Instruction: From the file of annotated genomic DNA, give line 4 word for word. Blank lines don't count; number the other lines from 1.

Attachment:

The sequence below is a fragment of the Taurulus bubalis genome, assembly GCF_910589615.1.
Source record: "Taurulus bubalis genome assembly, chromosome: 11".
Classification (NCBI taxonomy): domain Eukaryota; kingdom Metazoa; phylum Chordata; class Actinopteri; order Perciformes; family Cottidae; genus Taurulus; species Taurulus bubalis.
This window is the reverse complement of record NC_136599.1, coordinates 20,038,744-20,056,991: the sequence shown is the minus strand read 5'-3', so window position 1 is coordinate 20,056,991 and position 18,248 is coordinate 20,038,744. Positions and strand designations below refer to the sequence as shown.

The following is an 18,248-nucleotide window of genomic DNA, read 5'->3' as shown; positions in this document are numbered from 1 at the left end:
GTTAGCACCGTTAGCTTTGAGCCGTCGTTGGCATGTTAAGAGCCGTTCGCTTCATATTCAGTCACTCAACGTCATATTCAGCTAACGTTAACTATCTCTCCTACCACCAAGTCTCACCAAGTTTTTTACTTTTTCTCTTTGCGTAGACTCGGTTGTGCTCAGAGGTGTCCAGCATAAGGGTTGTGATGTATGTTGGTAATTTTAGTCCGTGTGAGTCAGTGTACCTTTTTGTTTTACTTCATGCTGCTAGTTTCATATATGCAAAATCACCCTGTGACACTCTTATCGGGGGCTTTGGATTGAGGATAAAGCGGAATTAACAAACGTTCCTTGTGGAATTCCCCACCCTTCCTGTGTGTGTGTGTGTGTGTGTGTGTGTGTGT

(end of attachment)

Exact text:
This window is the reverse complement of record NC_136599.1, coordinates 20,038,744-20,056,991: the sequence shown is the minus strand read 5'-3', so window position 1 is coordinate 20,056,991 and position 18,248 is coordinate 20,038,744. Positions and strand designations below refer to the sequence as shown.